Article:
|16.00%|| Soybean meal, expeller|
|0.40%|| Dicalcium phosphate|
|0.90%|| Limestone (38% Ca)|
|1.00%|| Premix (vitamins and minerals).|
If the vitamin-mineral premix, which should be purchased, contains what the pig needs, the above ration fed to pigs between 35 and 55 kg in weight should support gain at 800 and hopefully 1000 grams gain/day/pig until they reach market weight at 115 to 125 kg.
Ration ingredients should be weighed out on an accurate scale and mixed thoroughly so that the ration is homogeneous. Grains should be ground as fine as is practical as the rate and efficiency of gain improves as the fineness of the grain increases. It is not cost effective to cook grains or to feed rations wet. Feed and water should be fed separately and always available free choice. Pigs without water reduce their feed intake and this of course slows growth. Growing pigs should never run out of feed as they may take up nasty habits like cannibalism of the weakest pig by biting its tail and ears, sometimes enough to kill it. Once blood is available, cannibalism gets worse.
You can make the above calculations for each nutrient and multiply ingredients in a trial and error method. It of course gets really complicated, particularly since if you change the level of one ingredient in the ration you will also change the level of all the nutrients, making it necessary to start over with your calculations. When you throw in least cost considerations where the cost of each ingredient is used, it gets much more complicated. A computer is required for speed and accuracy of ration formulations.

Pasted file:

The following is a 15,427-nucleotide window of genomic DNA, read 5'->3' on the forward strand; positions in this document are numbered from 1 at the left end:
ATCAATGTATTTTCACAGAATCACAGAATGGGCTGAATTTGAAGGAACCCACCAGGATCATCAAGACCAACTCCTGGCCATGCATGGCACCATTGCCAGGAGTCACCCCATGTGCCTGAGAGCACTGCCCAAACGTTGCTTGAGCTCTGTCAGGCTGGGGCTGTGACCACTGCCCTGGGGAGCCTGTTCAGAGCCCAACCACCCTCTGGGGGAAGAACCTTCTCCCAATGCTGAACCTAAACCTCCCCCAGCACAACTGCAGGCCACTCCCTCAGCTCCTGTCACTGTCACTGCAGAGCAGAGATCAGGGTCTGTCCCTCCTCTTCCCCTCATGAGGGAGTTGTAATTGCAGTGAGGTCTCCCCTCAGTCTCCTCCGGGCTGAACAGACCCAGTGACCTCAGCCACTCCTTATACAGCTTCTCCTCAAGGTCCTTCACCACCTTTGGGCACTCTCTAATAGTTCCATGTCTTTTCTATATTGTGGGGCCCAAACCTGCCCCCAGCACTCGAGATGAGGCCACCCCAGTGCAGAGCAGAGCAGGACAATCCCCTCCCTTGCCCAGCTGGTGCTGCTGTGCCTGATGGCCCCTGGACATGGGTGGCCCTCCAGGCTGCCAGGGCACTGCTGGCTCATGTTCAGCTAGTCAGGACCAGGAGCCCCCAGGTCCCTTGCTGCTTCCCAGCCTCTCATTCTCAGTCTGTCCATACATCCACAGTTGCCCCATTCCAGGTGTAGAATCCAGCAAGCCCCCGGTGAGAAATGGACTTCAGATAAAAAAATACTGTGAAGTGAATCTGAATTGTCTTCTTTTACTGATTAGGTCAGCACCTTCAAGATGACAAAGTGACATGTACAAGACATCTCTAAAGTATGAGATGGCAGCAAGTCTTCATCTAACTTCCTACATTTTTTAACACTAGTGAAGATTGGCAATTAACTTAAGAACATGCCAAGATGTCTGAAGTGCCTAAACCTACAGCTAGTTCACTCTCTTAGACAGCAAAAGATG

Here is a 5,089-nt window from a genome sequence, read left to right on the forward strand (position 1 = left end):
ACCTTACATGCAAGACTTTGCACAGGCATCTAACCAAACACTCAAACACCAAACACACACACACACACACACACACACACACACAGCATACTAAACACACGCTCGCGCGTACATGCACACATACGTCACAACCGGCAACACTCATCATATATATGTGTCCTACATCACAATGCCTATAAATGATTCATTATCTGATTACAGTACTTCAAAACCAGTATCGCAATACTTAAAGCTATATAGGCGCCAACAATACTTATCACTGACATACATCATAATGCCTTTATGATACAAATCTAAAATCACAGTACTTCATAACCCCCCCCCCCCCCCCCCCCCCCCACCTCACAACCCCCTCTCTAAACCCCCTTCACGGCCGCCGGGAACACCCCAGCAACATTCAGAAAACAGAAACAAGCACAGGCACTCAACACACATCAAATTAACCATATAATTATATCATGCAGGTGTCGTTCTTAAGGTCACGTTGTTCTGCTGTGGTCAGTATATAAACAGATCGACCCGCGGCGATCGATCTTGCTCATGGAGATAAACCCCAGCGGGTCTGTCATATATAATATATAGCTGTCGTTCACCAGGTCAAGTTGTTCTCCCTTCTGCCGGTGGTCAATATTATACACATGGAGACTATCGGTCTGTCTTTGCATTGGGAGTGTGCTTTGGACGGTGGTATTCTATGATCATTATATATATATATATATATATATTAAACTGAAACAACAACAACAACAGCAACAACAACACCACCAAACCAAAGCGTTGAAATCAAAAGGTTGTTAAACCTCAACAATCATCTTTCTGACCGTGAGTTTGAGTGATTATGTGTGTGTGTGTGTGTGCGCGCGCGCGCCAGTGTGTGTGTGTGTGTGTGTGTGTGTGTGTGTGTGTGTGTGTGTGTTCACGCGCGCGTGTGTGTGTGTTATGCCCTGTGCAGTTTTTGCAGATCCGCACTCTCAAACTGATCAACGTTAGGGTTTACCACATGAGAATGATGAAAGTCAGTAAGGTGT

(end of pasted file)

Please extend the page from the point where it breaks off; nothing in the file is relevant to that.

From the nutrient table of feedstuffs shown we can determine that barley contains 11% protein and 0.5% lysine. Compare this to corn, which contains only 8% crude protein and 0.25% lysine. If we solve Pearson's Square for a 16% swine ration using corn and soybean meal, we find that it takes 76% corn and 24% soybean meal. When we multiply the amount of corn times 0.25 % lysine and soybean meal times 2.7% lysine we find we have a ration with 0.84 lysine, which meets the lysine requirement of 0.82%.
Depending upon the use of ingredients, the lysine requirement may not be met. For example, soft, white wheat has a low lysine content, with the lysine content being 2.85% of the protein in wheat. In comparison, barley contains 0.5% lysine with the lysine being 4.5% of the protein in barley. When barley is used to balance the protein level of a ration, more of the lysine requirement is met than when soft, white wheat is used. We know that if we don't supply enough lysine, the animal won't grow like it should. To achieve maximum gain, we know that we must find some more lysine. We can add it synthetically but perhaps we can find other ingredients that will supply adequate lysine.